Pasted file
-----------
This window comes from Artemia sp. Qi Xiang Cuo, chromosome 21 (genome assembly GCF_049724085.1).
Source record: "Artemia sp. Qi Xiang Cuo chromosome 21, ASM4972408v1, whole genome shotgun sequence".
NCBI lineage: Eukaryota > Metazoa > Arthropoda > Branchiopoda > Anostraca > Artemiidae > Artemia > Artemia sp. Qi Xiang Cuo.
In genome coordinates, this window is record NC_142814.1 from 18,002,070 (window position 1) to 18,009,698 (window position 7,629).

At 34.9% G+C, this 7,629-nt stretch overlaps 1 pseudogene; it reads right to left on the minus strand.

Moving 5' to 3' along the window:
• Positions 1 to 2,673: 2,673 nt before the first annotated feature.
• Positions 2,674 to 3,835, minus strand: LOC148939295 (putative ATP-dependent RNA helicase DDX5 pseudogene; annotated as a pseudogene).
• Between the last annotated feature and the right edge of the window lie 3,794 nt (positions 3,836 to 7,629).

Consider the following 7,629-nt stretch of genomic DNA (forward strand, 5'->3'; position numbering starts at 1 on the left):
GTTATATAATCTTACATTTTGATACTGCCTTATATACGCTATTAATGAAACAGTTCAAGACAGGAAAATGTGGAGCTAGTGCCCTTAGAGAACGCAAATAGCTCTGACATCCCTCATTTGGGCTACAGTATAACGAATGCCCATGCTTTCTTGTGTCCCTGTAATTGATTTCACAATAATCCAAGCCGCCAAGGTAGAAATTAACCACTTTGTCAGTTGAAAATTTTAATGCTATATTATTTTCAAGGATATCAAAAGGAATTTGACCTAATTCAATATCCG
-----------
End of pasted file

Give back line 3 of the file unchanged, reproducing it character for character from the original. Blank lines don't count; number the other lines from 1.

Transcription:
NCBI lineage: Eukaryota > Metazoa > Arthropoda > Branchiopoda > Anostraca > Artemiidae > Artemia > Artemia sp. Qi Xiang Cuo.